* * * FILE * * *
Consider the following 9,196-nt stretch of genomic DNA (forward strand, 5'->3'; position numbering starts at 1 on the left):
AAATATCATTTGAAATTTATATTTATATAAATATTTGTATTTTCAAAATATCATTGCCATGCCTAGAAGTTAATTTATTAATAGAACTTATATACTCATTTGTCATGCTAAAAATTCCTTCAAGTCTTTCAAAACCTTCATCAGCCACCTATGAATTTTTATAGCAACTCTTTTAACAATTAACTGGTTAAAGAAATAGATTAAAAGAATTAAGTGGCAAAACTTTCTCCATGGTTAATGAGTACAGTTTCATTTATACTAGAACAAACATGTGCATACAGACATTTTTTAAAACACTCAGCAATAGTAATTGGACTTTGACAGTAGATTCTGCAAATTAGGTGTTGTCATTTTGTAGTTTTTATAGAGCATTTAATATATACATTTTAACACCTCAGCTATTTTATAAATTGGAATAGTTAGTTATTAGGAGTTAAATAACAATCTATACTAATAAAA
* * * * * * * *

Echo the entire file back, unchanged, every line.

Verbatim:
Consider the following 9,196-nt stretch of genomic DNA (forward strand, 5'->3'; position numbering starts at 1 on the left):
AAATATCATTTGAAATTTATATTTATATAAATATTTGTATTTTCAAAATATCATTGCCATGCCTAGAAGTTAATTTATTAATAGAACTTATATACTCATTTGTCATGCTAAAAATTCCTTCAAGTCTTTCAAAACCTTCATCAGCCACCTATGAATTTTTATAGCAACTCTTTTAACAATTAACTGGTTAAAGAAATAGATTAAAAGAATTAAGTGGCAAAACTTTCTCCATGGTTAATGAGTACAGTTTCATTTATACTAGAACAAACATGTGCATACAGACATTTTTTAAAACACTCAGCAATAGTAATTGGACTTTGACAGTAGATTCTGCAAATTAGGTGTTGTCATTTTGTAGTTTTTATAGAGCATTTAATATATACATTTTAACACCTCAGCTATTTTATAAATTGGAATAGTTAGTTATTAGGAGTTAAATAACAATCTATACTAATAAAA